GovWin Education Coronavirus Review

Published: March 23, 2020

CALIFORNIACoronavirus (COVID-19) PandemicCISAEDUCEducation (Higher)Education (Primary/Secondary)Health ServicesInformation TechnologyJustice/Public Safety & Homeland SecurityMedical & Scientific EquipmentNEW HAMPSHIREOccupational Safety and HealthOperations & MaintenanceProfessional ServicesPublic Finance

A look at the Education market's response to Coronavirus. Issues addressed will continue to be monitored.

Higher Education:

The market is continuing with focus on creating safety net for those faced in loan delinquency and waves of no interest. The current period is for 60 days and long-term analysis is under review. The focus is to allow for money to be spent on essentials and avoid financial distress. Latest press release concerning Federal Student Loan Payments can be found here.

Higher education facilities are listed as critical infrastructure sectors and are to be treated as such as described by Cybersecurity and Infrastructure Security Agency (CISA) of the Department of Homeland Security. Given many institutions health care facilities this is major priority during the state of California’s limited exposure measures.

Many states have higher education institutions as their largest employers and more than 10 associations that represent a bulk of U.S. higher education have highlighted important measures that are deemed responsible to the federal government in protecting higher ed’s stability and growth. See full analysis here with major highlights below:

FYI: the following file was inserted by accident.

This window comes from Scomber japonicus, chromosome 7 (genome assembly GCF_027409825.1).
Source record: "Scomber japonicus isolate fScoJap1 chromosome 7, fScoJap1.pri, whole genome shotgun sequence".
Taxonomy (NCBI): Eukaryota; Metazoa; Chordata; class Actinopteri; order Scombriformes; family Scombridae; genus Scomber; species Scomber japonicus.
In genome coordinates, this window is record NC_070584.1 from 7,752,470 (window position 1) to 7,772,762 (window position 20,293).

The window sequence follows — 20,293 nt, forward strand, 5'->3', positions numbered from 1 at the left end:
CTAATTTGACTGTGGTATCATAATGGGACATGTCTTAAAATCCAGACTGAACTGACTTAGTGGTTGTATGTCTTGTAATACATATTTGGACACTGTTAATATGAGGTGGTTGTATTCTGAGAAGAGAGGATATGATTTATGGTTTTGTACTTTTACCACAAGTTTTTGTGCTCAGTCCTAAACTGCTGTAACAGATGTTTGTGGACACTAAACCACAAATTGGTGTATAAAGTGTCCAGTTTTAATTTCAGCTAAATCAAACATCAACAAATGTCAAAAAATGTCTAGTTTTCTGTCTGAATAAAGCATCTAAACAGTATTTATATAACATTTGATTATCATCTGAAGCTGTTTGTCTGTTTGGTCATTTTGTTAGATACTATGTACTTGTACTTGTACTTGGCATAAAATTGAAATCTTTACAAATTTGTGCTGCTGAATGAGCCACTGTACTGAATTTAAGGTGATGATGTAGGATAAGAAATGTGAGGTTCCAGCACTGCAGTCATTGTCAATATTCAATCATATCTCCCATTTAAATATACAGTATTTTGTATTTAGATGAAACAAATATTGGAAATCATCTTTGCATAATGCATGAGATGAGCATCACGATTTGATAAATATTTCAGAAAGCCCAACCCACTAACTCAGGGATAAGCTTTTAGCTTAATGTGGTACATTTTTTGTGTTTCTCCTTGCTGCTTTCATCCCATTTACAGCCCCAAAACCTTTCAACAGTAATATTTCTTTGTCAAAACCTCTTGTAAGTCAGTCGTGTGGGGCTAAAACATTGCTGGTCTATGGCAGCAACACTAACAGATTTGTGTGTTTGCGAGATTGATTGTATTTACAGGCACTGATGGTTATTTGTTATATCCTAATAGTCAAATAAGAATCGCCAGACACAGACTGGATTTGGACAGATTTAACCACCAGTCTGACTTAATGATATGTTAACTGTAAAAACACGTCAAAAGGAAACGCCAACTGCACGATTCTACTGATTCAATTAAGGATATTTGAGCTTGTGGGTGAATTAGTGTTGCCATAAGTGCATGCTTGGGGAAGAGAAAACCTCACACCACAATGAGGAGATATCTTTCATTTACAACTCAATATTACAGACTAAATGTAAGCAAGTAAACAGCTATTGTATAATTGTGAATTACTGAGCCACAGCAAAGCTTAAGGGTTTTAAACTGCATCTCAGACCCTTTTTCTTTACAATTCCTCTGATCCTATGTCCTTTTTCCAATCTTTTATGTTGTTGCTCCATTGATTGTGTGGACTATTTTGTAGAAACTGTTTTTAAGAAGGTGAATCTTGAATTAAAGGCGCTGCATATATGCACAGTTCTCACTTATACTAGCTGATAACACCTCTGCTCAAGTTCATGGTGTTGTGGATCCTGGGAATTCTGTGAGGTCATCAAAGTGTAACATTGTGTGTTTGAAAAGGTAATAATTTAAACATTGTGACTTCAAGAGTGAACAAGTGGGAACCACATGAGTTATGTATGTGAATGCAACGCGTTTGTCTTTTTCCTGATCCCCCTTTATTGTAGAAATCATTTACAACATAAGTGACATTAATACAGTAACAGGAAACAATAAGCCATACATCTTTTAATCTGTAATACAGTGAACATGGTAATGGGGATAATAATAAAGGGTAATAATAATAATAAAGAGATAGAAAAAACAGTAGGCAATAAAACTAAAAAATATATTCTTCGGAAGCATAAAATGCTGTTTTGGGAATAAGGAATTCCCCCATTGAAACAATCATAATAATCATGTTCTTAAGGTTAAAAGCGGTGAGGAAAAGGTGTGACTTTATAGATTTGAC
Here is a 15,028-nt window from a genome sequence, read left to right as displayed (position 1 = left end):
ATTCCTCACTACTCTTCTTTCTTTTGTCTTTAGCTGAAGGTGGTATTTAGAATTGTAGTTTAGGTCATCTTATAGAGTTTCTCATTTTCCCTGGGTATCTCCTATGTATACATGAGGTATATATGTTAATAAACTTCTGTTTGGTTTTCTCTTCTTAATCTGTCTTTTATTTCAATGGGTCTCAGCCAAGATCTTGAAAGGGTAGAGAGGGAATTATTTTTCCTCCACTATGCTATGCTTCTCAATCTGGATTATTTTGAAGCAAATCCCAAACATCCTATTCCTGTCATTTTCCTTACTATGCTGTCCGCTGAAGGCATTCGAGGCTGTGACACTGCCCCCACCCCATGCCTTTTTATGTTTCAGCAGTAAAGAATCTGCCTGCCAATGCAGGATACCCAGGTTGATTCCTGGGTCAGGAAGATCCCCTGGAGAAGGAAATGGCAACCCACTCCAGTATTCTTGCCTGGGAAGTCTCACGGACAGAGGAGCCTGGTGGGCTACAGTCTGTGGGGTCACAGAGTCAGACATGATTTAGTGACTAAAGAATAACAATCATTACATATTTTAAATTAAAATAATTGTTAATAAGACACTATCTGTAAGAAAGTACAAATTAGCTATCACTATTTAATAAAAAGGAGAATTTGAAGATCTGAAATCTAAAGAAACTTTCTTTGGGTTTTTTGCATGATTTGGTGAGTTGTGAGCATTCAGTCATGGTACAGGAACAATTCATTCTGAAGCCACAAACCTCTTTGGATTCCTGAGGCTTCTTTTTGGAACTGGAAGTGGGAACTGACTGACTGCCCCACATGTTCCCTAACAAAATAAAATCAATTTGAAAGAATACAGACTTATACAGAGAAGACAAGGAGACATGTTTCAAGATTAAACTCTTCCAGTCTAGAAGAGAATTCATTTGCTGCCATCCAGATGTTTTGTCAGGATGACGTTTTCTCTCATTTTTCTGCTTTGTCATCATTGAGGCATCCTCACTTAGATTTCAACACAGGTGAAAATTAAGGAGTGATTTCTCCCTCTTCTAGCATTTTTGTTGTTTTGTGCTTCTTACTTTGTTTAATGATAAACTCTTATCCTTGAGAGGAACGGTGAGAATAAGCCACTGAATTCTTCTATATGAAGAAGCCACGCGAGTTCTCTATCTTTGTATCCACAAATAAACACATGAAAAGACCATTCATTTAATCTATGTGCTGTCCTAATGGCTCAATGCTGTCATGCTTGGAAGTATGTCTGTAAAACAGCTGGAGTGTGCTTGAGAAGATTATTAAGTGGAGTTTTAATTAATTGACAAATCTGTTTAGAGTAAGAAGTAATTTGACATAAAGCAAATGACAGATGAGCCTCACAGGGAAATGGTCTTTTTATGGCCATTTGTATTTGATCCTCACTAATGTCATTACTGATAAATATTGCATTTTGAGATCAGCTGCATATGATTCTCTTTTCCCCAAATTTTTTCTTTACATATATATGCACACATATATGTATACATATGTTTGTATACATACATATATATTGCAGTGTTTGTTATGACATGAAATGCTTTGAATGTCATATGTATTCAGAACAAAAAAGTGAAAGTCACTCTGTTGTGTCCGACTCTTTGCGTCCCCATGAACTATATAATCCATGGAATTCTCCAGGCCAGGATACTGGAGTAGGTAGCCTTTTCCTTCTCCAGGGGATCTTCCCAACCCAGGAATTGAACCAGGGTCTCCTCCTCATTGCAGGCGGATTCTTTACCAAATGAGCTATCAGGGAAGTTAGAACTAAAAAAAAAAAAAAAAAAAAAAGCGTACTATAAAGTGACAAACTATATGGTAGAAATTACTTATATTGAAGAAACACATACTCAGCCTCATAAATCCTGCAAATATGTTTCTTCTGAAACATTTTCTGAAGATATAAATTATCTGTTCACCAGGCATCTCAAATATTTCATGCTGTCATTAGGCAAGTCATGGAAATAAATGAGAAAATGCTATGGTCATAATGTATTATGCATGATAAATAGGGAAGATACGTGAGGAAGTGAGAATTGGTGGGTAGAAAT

• Emergency aid targeted to students and colleges: use targeted student aid to help students in most need
  • Access to low-cost capital: use accessibility to zero-interest loans to help colleges weather these changes and return to normal operations
  • Technology implementation fund: calling for almost $8 billion in aid for colleges and universities to shift to entirely online learning
  • More regulatory flexibility: having the federal government shift its requirements relating to the eligibility, determination and disbursement of federal financial aid

Many universities have dropped requirements for applicants to submit SAT or ACT scores, citing the COVID-19 pandemic with a lot of discussion that the SAT will need to be dropped given the College Board cancelling many of the tests for the remainder of Spring 2020.

Primary Education:

The New Hampshire Department of Education says school districts should make plans for remote learning to continue until the end of the semester. This is likely to continue through the bulk of the northeast United States with most colleges and universities of the Northeast United States already cancelling commencement and shifting to remote learning for the remainder of the semester.

In K-12, Education Secretary announced the department will waive standardized test requirements for states affected by the virus. States must apply for the exemption, and many have already begun to do so. Even with most states using computer-based testing the issues of accessibility are a major concern and with grade reporting already being estimated for the remainder of the semester the best estimation is that assessments will need to be exempt.

Overall, based on ESSA guidelines and the heavy reliance on statewide testing for not only growth measurement but also advancement, tests may be scheduled in the fall semester. This information will likely not be considered until the summer.